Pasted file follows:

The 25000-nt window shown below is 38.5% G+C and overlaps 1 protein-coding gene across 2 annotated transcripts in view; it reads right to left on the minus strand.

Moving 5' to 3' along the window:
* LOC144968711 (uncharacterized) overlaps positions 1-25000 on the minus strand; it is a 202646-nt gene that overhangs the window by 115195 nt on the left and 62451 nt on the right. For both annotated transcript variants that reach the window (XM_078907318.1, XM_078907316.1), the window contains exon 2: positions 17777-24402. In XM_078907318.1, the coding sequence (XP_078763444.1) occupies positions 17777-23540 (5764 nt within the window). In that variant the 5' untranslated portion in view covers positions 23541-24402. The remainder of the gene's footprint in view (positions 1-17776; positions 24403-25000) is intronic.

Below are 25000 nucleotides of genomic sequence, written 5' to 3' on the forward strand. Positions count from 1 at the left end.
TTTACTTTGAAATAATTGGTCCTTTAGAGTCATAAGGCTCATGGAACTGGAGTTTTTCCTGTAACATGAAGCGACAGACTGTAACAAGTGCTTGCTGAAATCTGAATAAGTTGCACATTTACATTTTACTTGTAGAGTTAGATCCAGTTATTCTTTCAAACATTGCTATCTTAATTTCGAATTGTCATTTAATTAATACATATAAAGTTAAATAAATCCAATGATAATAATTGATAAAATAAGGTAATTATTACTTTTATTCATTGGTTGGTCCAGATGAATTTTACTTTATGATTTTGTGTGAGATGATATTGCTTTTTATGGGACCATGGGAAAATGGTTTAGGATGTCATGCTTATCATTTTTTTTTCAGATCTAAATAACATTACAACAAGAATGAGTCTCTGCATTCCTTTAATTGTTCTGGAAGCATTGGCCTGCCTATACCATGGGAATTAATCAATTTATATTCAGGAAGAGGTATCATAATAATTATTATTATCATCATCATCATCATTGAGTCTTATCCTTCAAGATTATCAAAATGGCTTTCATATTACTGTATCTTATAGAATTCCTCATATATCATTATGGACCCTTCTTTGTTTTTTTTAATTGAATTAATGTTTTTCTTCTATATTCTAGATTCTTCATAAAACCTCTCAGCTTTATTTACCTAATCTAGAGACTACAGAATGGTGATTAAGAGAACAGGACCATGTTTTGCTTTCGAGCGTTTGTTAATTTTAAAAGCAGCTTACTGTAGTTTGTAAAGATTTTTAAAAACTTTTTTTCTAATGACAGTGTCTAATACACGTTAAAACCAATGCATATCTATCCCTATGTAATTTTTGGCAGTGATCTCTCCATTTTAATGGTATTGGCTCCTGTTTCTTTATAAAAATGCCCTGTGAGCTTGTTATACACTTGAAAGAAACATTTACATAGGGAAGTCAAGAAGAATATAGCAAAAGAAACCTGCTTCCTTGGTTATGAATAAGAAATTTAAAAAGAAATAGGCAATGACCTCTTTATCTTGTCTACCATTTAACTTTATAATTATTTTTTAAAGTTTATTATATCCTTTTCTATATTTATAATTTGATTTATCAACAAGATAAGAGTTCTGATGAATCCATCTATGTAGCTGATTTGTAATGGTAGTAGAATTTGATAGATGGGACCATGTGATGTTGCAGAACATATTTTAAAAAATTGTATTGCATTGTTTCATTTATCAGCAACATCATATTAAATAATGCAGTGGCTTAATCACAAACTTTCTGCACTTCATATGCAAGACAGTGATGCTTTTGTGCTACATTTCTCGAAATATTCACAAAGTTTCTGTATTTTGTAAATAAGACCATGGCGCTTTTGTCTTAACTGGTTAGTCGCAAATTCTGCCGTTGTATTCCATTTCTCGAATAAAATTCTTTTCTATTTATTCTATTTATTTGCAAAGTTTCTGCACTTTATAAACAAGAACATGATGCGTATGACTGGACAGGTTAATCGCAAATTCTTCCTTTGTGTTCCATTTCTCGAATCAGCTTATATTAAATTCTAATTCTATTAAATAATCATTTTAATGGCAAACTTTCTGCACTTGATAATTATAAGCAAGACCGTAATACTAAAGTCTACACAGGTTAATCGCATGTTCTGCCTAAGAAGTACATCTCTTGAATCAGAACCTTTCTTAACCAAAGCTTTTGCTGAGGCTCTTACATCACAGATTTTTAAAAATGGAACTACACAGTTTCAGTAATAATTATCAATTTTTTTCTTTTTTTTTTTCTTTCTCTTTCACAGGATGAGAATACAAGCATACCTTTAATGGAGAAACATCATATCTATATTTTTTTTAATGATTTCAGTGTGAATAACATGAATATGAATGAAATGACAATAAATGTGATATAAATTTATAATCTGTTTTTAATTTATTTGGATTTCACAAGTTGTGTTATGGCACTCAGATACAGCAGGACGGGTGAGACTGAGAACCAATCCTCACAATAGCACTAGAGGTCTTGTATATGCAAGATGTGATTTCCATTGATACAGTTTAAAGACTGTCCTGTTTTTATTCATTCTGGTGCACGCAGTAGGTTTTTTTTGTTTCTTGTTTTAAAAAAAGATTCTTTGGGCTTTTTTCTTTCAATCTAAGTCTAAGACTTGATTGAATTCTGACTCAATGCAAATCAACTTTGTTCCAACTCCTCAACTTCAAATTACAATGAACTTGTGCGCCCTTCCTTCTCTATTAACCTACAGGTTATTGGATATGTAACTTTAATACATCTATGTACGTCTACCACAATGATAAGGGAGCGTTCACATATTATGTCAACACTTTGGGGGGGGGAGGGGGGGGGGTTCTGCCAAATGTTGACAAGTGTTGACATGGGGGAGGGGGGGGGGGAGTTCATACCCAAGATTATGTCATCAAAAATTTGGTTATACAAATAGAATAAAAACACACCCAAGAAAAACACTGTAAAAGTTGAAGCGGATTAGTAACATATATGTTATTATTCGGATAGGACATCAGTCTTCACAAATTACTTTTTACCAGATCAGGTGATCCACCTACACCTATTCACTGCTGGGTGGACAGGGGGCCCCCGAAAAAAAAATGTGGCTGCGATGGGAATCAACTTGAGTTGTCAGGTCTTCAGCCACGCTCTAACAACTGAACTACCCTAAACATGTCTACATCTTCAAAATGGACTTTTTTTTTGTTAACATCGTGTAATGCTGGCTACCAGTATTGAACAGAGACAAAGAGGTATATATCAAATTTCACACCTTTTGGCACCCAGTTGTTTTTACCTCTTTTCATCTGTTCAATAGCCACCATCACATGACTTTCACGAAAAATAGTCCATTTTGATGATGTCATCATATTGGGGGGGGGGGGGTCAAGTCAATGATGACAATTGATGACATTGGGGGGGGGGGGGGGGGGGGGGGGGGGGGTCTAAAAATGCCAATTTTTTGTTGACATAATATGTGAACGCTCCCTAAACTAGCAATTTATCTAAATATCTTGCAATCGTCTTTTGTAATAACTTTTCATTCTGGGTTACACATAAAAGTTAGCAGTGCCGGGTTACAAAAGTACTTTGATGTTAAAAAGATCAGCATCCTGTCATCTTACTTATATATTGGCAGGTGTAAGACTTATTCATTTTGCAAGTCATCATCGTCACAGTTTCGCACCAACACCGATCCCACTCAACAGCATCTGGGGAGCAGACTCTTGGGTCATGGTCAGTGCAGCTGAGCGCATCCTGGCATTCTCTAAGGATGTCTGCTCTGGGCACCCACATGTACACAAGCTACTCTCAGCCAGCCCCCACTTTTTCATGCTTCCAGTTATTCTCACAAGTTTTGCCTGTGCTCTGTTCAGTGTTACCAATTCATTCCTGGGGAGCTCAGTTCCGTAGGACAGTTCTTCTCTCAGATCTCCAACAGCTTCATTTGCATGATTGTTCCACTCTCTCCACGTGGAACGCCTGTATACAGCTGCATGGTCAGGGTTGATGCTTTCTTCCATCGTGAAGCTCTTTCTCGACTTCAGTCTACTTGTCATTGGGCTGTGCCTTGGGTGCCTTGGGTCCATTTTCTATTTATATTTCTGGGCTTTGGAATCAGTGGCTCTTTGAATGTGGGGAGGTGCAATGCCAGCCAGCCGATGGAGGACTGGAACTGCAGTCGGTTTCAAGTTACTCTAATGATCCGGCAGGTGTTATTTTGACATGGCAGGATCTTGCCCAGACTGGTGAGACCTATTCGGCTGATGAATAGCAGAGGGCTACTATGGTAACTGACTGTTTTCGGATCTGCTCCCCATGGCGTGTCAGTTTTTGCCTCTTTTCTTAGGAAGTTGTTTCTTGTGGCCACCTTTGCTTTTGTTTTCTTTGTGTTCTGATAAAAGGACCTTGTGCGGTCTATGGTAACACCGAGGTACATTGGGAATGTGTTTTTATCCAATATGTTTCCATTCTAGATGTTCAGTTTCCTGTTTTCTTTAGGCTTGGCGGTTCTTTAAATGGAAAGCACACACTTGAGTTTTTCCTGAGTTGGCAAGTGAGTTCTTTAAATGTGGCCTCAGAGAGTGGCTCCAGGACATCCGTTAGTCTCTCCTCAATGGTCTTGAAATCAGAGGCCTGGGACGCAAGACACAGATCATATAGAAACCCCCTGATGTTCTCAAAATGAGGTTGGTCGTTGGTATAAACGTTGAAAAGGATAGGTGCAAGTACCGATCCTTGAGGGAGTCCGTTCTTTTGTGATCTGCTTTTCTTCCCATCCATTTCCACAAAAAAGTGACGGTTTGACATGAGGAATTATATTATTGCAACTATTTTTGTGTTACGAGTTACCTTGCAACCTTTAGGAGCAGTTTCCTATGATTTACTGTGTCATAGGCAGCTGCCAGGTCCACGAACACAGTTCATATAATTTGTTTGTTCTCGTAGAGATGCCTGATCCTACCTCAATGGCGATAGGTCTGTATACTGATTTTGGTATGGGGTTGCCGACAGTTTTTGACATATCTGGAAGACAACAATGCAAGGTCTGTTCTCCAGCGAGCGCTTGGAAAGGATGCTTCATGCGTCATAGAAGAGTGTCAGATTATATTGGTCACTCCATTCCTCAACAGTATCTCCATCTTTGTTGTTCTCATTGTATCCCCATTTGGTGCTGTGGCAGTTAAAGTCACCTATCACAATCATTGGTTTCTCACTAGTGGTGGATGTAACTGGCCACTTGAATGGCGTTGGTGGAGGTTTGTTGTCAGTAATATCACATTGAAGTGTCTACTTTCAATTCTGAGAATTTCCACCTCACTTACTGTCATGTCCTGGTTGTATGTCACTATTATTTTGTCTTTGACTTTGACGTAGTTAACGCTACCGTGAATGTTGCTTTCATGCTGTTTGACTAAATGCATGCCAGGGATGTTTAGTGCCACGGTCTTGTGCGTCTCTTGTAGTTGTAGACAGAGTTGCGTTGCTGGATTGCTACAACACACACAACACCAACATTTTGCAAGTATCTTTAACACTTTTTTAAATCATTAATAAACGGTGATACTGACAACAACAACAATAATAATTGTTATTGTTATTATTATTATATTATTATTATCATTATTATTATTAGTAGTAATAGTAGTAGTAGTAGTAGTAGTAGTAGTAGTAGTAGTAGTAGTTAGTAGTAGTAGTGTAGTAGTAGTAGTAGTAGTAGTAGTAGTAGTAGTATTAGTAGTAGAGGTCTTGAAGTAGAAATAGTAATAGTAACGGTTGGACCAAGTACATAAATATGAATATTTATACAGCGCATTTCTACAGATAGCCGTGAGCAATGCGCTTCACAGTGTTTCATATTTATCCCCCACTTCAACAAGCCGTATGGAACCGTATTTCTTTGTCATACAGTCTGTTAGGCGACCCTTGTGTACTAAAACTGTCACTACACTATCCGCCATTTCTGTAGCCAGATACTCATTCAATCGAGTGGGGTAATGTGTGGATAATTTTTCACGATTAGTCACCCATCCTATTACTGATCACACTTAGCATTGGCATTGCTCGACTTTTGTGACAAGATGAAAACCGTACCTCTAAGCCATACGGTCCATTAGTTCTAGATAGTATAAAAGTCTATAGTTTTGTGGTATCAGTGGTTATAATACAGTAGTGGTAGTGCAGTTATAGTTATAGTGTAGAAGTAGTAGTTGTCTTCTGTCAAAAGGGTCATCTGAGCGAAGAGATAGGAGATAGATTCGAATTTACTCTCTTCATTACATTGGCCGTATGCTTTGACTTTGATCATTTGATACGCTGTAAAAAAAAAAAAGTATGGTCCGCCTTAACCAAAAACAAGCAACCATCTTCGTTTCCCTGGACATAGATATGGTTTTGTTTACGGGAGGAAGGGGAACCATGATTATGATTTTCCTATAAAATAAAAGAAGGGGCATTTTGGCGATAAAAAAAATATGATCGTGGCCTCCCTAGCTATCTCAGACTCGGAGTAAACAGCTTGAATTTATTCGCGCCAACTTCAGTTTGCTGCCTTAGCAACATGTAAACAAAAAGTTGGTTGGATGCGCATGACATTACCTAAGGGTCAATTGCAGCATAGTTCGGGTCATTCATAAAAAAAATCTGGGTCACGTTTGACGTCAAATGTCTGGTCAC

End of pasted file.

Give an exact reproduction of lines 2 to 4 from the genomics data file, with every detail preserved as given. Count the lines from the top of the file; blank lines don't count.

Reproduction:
Moving 5' to 3' along the window:
* LOC144968711 (uncharacterized) overlaps positions 1-25000 on the minus strand; it is a 202646-nt gene that overhangs the window by 115195 nt on the left and 62451 nt on the right. For both annotated transcript variants that reach the window (XM_078907318.1, XM_078907316.1), the window contains exon 2: positions 17777-24402. In XM_078907318.1, the coding sequence (XP_078763444.1) occupies positions 17777-23540 (5764 nt within the window). In that variant the 5' untranslated portion in view covers positions 23541-24402. The remainder of the gene's footprint in view (positions 1-17776; positions 24403-25000) is intronic.

Below are 25000 nucleotides of genomic sequence, written 5' to 3' on the forward strand. Positions count from 1 at the left end.